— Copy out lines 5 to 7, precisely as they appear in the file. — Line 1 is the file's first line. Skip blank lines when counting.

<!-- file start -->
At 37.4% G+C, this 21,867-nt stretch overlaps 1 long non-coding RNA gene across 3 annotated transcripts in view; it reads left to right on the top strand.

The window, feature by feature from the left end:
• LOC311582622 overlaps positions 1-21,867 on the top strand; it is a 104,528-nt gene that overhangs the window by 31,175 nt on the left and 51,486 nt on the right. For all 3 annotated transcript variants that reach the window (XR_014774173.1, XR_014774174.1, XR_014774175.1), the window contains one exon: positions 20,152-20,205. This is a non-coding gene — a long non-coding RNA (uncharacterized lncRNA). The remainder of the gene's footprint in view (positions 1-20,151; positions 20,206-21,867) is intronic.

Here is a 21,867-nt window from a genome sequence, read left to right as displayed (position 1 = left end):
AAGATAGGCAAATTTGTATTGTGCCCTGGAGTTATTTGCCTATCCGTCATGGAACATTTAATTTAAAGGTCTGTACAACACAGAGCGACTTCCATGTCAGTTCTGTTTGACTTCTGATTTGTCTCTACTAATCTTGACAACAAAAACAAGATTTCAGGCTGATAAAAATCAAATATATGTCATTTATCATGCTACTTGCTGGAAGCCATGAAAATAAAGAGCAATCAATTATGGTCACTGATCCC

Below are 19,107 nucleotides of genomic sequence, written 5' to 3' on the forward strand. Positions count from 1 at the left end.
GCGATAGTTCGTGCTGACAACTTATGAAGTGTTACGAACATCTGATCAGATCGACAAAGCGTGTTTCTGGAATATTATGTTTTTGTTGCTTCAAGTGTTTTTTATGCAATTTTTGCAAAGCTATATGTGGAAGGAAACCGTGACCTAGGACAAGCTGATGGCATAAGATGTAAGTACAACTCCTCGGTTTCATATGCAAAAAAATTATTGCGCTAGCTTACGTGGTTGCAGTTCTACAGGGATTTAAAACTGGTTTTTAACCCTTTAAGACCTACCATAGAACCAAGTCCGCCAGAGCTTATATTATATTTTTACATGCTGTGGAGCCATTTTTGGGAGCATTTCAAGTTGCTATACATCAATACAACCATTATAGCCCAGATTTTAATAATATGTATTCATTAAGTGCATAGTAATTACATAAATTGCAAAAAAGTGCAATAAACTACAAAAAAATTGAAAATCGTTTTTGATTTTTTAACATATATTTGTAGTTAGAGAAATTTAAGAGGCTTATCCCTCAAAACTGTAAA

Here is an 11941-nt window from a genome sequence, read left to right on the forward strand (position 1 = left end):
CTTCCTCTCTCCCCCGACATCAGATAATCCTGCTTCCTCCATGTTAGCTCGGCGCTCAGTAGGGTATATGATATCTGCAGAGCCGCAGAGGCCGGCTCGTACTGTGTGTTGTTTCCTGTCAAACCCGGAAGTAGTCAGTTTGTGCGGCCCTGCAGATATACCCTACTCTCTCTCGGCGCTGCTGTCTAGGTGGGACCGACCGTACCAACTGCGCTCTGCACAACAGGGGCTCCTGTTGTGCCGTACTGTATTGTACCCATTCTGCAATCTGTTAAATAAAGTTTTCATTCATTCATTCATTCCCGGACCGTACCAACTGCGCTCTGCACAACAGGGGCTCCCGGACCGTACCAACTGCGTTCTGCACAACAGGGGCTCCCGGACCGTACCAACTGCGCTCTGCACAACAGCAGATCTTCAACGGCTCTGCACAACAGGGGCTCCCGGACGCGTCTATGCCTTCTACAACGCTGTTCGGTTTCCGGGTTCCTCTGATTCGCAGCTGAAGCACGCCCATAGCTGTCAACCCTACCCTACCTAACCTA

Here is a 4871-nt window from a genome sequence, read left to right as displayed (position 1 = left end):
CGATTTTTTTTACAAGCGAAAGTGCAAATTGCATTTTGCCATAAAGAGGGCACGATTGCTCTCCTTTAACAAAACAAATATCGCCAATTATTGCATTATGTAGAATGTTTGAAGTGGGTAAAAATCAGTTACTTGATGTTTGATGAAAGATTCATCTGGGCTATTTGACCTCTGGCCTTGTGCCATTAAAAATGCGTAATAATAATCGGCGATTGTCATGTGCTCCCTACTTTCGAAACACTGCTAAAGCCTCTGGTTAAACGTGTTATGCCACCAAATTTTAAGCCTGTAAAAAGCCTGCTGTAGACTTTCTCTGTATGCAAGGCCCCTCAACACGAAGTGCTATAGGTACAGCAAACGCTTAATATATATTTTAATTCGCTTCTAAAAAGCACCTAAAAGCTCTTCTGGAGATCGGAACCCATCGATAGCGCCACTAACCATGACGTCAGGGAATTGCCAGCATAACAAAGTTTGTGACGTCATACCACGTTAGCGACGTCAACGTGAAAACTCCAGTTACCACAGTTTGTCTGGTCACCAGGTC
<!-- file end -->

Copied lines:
AAGATAGGCAAATTTGTATTGTGCCCTGGAGTTATTTGCCTATCCGTCATGGAACATTTAATTTAAAGGTCTGTACAACACAGAGCGACTTCCATGTCAGTTCTGTTTGACTTCTGATTTGTCTCTACTAATCTTGACAACAAAAACAAGATTTCAGGCTGATAAAAATCAAATATATGTCATTTATCATGCTACTTGCTGGAAGCCATGAAAATAAAGAGCAATCAATTATGGTCACTGATCCC

Below are 19,107 nucleotides of genomic sequence, written 5' to 3' on the forward strand. Positions count from 1 at the left end.
GCGATAGTTCGTGCTGACAACTTATGAAGTGTTACGAACATCTGATCAGATCGACAAAGCGTGTTTCTGGAATATTATGTTTTTGTTGCTTCAAGTGTTTTTTATGCAATTTTTGCAAAGCTATATGTGGAAGGAAACCGTGACCTAGGACAAGCTGATGGCATAAGATGTAAGTACAACTCCTCGGTTTCATATGCAAAAAAATTATTGCGCTAGCTTACGTGGTTGCAGTTCTACAGGGATTTAAAACTGGTTTTTAACCCTTTAAGACCTACCATAGAACCAAGTCCGCCAGAGCTTATATTATATTTTTACATGCTGTGGAGCCATTTTTGGGAGCATTTCAAGTTGCTATACATCAATACAACCATTATAGCCCAGATTTTAATAATATGTATTCATTAAGTGCATAGTAATTACATAAATTGCAAAAAAGTGCAATAAACTACAAAAAAATTGAAAATCGTTTTTGATTTTTTAACATATATTTGTAGTTAGAGAAATTTAAGAGGCTTATCCCTCAAAACTGTAAA